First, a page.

John Chambers, chief executive of tech-giant Cisco, said he expected sweeping changes in the operator landscape, with 50 per cent of today’s service providers becoming irrelevant in ten years’ time as they fail to adapt in a fast-moving digital world.
“Success of companies, cities and countries depends on getting market transitions right,” he told journalists at a Cisco press conference held at Mobile World Congress.
Chambers said technical change, through the likes of cloud-based and virtualisation technologies, was not enough. Changes in organisational structure and business processes was also needed.
He took Cisco as an example. “We have changed more in the last three years than we have in our entire history,” said Chambers.
The Cisco boss enthused about Internet of Everything technology and big data analytics as ways to boost economic growth, as well as improve operator and enterprise profitability.
“Internet of Everything is a $19 trillion opportunity based on profits and savings alone,” said Chambers, adding that the number would be much bigger if job creation were taken into account.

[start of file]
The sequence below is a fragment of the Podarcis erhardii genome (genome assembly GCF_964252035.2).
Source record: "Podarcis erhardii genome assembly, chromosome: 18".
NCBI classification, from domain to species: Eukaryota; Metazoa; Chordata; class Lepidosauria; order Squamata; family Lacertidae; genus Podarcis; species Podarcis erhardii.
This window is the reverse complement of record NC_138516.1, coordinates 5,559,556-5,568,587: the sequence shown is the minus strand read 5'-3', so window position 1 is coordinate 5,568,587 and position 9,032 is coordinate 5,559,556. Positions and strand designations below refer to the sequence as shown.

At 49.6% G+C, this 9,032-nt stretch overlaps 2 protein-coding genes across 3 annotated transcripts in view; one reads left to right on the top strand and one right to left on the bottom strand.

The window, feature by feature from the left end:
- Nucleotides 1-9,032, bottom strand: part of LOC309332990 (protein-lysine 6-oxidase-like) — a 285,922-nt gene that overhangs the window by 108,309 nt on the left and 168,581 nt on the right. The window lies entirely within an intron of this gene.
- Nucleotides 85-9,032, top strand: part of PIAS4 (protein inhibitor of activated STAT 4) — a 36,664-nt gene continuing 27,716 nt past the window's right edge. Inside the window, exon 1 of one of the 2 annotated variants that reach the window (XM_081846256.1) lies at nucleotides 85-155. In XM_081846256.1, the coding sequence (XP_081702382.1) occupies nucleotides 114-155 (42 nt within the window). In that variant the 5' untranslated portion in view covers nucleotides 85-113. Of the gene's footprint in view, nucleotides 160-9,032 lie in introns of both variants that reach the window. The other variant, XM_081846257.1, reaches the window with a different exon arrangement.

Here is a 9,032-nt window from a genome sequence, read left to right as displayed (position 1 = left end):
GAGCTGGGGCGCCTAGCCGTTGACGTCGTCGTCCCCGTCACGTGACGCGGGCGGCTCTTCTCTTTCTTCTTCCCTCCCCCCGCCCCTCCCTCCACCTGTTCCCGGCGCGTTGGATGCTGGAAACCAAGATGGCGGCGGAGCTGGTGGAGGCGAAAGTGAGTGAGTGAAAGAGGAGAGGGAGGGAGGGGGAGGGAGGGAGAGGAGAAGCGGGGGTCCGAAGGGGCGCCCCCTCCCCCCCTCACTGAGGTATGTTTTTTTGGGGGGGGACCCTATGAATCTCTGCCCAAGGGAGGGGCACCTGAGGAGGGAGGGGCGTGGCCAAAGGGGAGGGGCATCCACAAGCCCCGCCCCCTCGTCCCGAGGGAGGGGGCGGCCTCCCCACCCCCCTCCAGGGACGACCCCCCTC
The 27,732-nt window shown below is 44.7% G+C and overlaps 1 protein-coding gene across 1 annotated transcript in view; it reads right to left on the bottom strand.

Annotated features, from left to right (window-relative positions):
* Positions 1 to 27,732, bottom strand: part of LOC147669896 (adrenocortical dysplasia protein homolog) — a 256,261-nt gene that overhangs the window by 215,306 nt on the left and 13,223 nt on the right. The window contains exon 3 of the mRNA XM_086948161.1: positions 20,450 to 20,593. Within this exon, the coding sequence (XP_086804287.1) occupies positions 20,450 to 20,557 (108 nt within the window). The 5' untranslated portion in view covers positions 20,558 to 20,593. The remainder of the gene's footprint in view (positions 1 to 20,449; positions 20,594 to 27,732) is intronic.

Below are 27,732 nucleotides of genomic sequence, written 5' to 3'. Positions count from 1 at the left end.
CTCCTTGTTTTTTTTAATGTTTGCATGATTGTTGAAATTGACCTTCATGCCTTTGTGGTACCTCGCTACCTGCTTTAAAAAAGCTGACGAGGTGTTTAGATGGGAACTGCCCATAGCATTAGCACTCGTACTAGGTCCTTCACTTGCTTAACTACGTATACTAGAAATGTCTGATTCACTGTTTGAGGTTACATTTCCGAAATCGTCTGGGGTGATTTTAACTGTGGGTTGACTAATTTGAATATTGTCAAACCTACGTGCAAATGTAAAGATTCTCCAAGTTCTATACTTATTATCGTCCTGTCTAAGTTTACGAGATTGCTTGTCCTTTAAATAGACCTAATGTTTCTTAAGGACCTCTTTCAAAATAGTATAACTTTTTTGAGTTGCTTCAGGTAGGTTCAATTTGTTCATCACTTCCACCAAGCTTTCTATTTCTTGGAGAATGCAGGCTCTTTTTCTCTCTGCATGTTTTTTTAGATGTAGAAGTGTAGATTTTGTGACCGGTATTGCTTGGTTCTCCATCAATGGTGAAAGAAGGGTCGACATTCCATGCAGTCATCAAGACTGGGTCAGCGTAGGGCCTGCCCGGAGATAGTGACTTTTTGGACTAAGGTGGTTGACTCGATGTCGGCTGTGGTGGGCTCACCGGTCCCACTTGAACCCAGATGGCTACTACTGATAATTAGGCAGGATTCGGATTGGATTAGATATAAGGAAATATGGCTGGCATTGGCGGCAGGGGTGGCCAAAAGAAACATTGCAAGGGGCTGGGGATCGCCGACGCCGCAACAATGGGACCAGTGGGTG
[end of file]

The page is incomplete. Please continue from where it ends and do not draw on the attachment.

“Governments around the world are beginning to address the need for change, adopting broadband and getting the right [big data] information at the right time, which needs to be complete information and not stove pipe,” he said.
Cisco used today’s press conference to showcase Mobility IQ, its mobility software as a service (SaaS) analytics solution. Hosted on Cisco Cloud Services, Mobility IQ gives service providers (and their business customers) real-time visibility into network, user and business intelligence across Wi-Fi, 3G and LTE networks.
“This transformational new capability enables service providers to deliver valuable, new differentiated mobile services to their customers, while achieving new levels of operational efficiency,” said Cisco in a statement.
Chambers also took time in his remarks to claim leadership in network functions virtualisation (NFV) in terms of the number of functions it has managed to virtualise. “We have 49, while our competitors have less than 10,” he said. “In a year from now it will be over 90.”